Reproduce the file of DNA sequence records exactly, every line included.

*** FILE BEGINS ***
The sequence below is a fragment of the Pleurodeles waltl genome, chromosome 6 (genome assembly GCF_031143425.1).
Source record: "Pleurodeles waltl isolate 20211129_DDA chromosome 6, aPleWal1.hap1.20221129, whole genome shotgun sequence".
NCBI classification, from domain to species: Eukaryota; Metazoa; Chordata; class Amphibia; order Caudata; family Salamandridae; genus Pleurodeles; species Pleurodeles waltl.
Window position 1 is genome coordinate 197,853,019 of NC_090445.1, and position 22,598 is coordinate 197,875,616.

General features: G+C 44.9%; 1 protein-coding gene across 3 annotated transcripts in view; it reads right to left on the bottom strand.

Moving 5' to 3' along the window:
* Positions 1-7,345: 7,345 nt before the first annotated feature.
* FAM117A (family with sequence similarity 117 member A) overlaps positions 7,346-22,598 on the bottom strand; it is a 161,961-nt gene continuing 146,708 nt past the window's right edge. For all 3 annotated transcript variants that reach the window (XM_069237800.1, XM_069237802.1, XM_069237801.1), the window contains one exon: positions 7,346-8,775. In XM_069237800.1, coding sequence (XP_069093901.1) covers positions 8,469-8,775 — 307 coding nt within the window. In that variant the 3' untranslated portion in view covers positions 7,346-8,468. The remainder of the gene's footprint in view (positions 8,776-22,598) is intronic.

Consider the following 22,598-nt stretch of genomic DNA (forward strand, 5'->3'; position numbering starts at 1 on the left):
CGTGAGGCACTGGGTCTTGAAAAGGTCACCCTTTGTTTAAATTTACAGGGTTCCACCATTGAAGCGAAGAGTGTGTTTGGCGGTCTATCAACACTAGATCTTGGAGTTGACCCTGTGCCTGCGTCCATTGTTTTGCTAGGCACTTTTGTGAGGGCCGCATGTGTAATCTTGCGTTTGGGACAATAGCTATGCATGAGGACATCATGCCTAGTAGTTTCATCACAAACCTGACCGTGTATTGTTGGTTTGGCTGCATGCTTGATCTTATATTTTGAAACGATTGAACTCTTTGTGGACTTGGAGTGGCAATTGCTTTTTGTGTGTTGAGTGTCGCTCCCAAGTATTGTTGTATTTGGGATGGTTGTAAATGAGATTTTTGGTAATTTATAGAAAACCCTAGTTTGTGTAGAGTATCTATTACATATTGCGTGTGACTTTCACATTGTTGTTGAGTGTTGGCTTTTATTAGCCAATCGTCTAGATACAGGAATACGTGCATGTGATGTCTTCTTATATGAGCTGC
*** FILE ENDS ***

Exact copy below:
The sequence below is a fragment of the Pleurodeles waltl genome, chromosome 6 (genome assembly GCF_031143425.1).
Source record: "Pleurodeles waltl isolate 20211129_DDA chromosome 6, aPleWal1.hap1.20221129, whole genome shotgun sequence".
NCBI classification, from domain to species: Eukaryota; Metazoa; Chordata; class Amphibia; order Caudata; family Salamandridae; genus Pleurodeles; species Pleurodeles waltl.
Window position 1 is genome coordinate 197,853,019 of NC_090445.1, and position 22,598 is coordinate 197,875,616.

General features: G+C 44.9%; 1 protein-coding gene across 3 annotated transcripts in view; it reads right to left on the bottom strand.

Moving 5' to 3' along the window:
* Positions 1-7,345: 7,345 nt before the first annotated feature.
* FAM117A (family with sequence similarity 117 member A) overlaps positions 7,346-22,598 on the bottom strand; it is a 161,961-nt gene continuing 146,708 nt past the window's right edge. For all 3 annotated transcript variants that reach the window (XM_069237800.1, XM_069237802.1, XM_069237801.1), the window contains one exon: positions 7,346-8,775. In XM_069237800.1, coding sequence (XP_069093901.1) covers positions 8,469-8,775 — 307 coding nt within the window. In that variant the 3' untranslated portion in view covers positions 7,346-8,468. The remainder of the gene's footprint in view (positions 8,776-22,598) is intronic.

Consider the following 22,598-nt stretch of genomic DNA (forward strand, 5'->3'; position numbering starts at 1 on the left):
CGTGAGGCACTGGGTCTTGAAAAGGTCACCCTTTGTTTAAATTTACAGGGTTCCACCATTGAAGCGAAGAGTGTGTTTGGCGGTCTATCAACACTAGATCTTGGAGTTGACCCTGTGCCTGCGTCCATTGTTTTGCTAGGCACTTTTGTGAGGGCCGCATGTGTAATCTTGCGTTTGGGACAATAGCTATGCATGAGGACATCATGCCTAGTAGTTTCATCACAAACCTGACCGTGTATTGTTGGTTTGGCTGCATGCTTGATCTTATATTTTGAAACGATTGAACTCTTTGTGGACTTGGAGTGGCAATTGCTTTTTGTGTGTTGAGTGTCGCTCCCAAGTATTGTTGTATTTGGGATGGTTGTAAATGAGATTTTTGGTAATTTATAGAAAACCCTAGTTTGTGTAGAGTATCTATTACATATTGCGTGTGACTTTCACATTGTTGTTGAGTGTTGGCTTTTATTAGCCAATCGTCTAGATACAGGAATACGTGCATGTGATGTCTTCTTATATGAGCTGC